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Vital capabilities for advanced analytics success

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Last month I looked at what organisations can do to overcome some of the barriers to tailoring data management for advanced analytics. This built on from the first blog on the advanced analytics topic, where I discussed how important data management is for successful advanced analytics. In the final piece of this series based on a recent TDWI report, I will explore the critical data management capabilities required to ensure advanced analytics success despite the challenging market conditions.

According to the results of the TDWI survey, the three most important data management capabilities are data integration and data warehouse (tied for first), and data quality. Of course, this should not come as a surprise considering that these form the core of what many consider to be modern data management from both reporting and analytics perspectives. Fundamentally, all three of these work in unison where it becomes difficult to distinguish between where the integration stops, and the warehouse begins.

A modern approach

Driving advanced analytics in this environment requires the modernisation of existing data warehouses. These need to be able to support the likes of data lakes that can be deployed across any environment whether on-premise, in the cloud, or a hybrid of both. But if the quality of the data is poor, it does not matter how integrated the data warehouse is or whether it supports modern innovations. Organisations will still not be able to effectively analyse the information they have at their disposal.

For its part, data integration extends beyond the warehouse to encompass aspects such as ETL, replication, synchronisation, virtualisation, orchestration, and workflow management. Furthermore, the report highlights the importance of data semantics, a broad term that incorporates all forms of metadata management. Without this semantics in place, self-service analytics cannot be successful. And if this does not take place, true advanced analytical programmes are also significantly limited in their potential for the organisation.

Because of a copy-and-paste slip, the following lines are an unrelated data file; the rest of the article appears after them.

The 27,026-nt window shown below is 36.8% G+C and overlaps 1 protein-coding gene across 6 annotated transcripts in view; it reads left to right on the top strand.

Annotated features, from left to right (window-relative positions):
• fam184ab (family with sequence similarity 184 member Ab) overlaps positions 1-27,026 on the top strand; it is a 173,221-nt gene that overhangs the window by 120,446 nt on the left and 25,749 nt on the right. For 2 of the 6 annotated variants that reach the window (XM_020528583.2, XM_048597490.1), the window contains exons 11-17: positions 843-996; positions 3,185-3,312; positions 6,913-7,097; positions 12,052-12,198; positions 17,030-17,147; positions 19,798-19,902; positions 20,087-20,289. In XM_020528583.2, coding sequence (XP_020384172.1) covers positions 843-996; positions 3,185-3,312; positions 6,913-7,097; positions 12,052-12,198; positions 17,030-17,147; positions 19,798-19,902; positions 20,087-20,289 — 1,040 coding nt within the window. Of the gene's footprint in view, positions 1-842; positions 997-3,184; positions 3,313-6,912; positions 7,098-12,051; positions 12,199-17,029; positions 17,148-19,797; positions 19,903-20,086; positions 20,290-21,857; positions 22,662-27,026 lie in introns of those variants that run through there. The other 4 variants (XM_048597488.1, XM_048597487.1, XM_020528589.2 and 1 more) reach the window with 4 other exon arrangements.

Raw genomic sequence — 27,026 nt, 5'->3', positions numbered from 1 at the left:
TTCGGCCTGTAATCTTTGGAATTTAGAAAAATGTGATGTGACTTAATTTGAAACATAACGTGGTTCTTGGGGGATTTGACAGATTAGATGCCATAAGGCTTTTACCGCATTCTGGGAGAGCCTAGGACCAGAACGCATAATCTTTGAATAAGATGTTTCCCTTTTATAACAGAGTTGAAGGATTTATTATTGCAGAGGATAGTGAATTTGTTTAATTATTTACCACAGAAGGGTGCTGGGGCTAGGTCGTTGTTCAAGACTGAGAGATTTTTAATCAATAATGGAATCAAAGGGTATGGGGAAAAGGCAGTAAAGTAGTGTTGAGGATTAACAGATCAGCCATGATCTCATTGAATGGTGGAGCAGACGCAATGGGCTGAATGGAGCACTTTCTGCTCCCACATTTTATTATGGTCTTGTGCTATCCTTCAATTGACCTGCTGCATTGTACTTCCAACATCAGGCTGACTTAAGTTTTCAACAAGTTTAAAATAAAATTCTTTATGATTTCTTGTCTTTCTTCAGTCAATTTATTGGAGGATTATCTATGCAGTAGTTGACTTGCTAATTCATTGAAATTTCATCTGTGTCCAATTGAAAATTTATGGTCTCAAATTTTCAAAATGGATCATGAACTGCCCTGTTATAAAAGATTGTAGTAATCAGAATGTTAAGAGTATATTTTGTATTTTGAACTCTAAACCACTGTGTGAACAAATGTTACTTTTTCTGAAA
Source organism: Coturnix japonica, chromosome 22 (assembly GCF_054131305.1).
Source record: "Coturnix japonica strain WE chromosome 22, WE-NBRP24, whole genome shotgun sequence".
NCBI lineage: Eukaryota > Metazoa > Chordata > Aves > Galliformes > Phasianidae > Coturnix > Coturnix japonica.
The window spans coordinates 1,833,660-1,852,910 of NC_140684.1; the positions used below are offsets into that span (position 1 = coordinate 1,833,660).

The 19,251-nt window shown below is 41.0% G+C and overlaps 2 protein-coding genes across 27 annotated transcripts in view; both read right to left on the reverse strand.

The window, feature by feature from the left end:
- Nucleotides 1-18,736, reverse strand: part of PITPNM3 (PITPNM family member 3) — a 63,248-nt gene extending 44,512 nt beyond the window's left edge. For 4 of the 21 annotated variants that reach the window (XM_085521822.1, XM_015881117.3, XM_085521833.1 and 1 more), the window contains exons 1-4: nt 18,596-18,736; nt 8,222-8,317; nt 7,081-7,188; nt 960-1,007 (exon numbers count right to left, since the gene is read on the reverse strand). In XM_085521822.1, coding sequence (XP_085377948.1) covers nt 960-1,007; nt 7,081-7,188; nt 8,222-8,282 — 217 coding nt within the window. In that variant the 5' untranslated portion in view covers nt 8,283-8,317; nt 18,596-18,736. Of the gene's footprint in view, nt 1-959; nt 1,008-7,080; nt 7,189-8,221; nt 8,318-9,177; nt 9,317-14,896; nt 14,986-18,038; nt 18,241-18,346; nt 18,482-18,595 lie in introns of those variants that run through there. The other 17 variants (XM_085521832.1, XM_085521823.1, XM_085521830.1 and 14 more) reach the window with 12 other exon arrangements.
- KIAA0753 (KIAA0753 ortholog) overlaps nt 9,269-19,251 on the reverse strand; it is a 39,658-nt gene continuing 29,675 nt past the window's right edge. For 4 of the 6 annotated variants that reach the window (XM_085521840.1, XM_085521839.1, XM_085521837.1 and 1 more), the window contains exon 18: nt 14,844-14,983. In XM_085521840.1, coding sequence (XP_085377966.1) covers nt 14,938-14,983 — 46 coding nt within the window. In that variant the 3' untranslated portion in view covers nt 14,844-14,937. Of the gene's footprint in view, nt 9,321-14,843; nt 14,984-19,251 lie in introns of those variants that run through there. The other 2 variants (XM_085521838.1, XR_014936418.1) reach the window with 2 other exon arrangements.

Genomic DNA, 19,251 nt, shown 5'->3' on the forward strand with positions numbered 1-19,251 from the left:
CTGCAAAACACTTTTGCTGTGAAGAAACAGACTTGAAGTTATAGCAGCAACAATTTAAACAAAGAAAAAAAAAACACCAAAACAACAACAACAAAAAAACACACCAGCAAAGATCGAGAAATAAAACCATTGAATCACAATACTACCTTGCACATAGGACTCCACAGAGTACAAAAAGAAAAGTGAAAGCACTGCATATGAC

After all, self-service analytics include data tools and the preparation of data for more simplified integration.

Remember the interface

According to TDWI, data management for advanced analytics should integrate data from numerous sources at multiple latencies. And as the type of resources and targets are expanding via new interfaces, companies need to keep in mind the importance of effectively interfacing with these environments.

To this end, interface and API management are becoming increasingly important aspects of data integration and advanced analytics. As with other technological processes, the human element should not be overlooked.

Human factor

People-driven data practices are also important for successful analytics initiatives. By supporting data sharing functions, stewardship, and curation features, business users can more effectively manage and control analytics in the organisation and extract insights from the data. Data is changing how businesses operate and engage with external and internal stakeholders. By embracing the variety of data management capabilities available, decision-makers can help ensure the success of advanced analytics irrespective of what is happening in the market.

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